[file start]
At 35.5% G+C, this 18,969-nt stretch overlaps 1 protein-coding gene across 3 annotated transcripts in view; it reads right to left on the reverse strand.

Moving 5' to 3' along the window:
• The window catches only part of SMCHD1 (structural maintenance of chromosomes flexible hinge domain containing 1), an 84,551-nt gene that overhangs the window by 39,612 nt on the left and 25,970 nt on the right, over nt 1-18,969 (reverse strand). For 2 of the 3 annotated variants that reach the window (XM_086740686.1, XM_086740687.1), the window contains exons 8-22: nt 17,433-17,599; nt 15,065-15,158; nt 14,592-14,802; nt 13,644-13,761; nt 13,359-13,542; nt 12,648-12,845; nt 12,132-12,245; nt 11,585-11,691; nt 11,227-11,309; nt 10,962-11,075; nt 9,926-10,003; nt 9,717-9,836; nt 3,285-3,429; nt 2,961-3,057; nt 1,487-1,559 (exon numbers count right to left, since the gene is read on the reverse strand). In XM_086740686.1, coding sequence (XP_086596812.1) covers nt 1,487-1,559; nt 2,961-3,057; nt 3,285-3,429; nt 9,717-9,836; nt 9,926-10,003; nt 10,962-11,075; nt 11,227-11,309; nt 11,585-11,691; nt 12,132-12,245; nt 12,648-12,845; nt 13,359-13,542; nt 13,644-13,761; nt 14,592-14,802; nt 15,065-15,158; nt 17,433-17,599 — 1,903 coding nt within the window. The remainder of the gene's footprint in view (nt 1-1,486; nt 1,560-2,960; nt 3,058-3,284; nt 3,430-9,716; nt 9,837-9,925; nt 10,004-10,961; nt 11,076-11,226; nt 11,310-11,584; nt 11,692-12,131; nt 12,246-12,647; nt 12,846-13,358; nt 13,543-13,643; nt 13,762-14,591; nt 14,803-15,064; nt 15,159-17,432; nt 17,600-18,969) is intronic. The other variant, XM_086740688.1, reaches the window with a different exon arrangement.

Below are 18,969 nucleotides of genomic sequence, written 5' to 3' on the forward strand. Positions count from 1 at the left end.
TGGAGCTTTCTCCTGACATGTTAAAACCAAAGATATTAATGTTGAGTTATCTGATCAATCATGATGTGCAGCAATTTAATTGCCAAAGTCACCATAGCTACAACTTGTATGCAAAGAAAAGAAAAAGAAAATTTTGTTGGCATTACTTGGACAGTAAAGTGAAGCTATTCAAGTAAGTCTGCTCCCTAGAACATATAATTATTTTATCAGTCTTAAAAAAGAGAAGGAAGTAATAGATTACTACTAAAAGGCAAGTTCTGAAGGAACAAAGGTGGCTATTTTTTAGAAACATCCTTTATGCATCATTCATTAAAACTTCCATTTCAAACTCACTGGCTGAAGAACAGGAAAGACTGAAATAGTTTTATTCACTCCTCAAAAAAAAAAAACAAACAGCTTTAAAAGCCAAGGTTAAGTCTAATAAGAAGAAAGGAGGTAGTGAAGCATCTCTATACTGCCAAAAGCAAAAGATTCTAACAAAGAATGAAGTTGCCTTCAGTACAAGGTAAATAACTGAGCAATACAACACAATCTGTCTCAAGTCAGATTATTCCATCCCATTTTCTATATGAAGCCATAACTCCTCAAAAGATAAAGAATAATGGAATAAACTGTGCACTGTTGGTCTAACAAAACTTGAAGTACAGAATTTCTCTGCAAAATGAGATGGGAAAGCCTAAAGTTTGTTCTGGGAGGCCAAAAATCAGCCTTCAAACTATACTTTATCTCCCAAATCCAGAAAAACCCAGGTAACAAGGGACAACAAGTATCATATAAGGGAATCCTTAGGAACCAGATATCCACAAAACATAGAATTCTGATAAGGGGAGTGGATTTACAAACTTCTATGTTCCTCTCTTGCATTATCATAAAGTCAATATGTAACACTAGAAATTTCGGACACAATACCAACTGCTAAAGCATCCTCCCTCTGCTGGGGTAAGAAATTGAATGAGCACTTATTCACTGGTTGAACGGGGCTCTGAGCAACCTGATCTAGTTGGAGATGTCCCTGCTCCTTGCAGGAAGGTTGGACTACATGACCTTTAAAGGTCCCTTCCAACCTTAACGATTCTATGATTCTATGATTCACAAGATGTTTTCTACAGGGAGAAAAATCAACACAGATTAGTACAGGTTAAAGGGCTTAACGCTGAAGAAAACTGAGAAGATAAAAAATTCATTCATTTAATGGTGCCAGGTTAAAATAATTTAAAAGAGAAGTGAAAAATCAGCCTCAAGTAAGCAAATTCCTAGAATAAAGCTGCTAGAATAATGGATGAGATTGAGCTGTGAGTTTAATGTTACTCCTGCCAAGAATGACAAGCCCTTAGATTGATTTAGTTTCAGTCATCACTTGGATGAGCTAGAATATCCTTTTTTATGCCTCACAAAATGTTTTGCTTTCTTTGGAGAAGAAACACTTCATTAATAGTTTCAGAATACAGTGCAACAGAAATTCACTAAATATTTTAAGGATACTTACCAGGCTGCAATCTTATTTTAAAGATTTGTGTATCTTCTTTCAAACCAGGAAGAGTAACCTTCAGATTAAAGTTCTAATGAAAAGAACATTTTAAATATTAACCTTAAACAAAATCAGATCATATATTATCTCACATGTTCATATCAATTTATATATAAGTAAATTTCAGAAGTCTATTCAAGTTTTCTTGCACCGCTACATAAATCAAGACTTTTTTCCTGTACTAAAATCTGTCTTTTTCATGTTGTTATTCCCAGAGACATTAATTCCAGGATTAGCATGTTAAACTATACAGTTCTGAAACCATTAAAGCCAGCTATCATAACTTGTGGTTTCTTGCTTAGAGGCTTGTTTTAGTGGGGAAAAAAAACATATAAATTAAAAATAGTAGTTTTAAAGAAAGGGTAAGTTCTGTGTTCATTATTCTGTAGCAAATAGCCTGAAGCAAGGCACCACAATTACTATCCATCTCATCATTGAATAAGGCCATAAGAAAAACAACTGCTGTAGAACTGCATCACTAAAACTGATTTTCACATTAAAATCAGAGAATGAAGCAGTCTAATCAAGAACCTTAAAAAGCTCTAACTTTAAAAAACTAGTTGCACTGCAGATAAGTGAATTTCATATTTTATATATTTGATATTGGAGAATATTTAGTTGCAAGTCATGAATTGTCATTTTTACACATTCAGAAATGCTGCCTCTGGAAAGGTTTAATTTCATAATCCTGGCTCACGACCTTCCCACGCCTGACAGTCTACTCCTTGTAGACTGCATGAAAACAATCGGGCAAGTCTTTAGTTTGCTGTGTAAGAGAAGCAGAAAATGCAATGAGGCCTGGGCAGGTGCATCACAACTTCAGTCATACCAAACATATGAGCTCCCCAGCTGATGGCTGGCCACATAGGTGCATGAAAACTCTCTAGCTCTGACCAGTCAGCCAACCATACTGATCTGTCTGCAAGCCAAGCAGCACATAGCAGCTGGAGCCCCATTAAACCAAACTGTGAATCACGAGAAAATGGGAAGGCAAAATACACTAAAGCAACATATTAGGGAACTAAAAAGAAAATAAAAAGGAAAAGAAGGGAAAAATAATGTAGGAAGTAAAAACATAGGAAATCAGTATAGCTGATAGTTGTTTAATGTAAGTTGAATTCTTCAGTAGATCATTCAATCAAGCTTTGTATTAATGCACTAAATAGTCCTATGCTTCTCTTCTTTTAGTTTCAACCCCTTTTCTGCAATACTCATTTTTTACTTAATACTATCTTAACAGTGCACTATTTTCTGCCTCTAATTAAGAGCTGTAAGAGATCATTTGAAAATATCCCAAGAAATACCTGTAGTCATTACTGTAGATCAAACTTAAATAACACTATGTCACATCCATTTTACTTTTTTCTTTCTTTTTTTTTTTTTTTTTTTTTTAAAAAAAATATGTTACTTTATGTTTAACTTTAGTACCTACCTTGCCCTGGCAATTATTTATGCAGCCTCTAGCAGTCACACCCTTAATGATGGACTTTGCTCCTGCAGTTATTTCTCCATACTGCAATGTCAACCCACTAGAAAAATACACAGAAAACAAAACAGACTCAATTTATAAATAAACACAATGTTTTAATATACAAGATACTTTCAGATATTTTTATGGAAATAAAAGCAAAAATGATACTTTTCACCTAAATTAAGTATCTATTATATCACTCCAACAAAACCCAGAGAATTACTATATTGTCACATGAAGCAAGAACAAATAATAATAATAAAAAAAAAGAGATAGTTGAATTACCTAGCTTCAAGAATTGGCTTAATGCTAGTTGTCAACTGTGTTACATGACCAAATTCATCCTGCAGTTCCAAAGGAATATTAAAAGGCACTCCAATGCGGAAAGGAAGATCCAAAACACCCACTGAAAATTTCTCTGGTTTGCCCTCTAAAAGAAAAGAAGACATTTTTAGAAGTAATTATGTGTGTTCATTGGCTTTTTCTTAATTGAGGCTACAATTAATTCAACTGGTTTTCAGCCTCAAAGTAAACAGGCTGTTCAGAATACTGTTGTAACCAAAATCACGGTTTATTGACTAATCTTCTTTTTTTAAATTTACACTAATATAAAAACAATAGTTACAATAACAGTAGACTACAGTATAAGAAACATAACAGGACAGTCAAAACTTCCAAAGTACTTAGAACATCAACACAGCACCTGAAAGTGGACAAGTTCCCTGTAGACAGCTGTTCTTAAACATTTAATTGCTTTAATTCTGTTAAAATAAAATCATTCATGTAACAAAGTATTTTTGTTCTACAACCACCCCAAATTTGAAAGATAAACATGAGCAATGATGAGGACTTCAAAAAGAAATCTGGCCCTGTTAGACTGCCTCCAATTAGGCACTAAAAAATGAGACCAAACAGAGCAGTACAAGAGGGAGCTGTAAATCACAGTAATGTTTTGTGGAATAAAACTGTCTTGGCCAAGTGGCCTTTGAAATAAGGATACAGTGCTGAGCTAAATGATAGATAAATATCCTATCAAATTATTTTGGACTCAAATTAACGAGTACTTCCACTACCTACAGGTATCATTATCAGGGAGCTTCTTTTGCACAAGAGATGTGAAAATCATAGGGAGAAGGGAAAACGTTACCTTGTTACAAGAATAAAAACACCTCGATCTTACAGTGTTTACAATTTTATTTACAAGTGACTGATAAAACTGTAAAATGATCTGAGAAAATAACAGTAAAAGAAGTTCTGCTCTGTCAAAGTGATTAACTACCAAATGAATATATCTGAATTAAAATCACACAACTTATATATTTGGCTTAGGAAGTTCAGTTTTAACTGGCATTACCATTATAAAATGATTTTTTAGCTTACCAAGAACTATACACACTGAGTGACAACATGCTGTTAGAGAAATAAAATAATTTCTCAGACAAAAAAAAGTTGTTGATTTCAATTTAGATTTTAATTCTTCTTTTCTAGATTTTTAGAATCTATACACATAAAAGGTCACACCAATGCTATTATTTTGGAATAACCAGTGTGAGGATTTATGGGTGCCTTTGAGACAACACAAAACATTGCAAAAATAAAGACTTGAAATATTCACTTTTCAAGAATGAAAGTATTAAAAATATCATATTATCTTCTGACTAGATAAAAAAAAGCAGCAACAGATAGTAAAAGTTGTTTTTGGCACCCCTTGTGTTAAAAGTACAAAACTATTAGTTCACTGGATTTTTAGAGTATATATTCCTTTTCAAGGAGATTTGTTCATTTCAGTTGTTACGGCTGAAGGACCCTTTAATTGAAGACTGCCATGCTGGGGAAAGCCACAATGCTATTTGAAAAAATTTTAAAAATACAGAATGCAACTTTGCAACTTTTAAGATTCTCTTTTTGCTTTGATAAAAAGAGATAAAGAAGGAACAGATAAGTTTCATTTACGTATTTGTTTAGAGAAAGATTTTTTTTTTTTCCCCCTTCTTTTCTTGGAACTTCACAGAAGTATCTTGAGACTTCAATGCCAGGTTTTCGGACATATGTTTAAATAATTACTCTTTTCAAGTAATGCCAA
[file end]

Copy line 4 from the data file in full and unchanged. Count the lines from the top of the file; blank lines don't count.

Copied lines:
Below are 18,969 nucleotides of genomic sequence, written 5' to 3' on the forward strand. Positions count from 1 at the left end.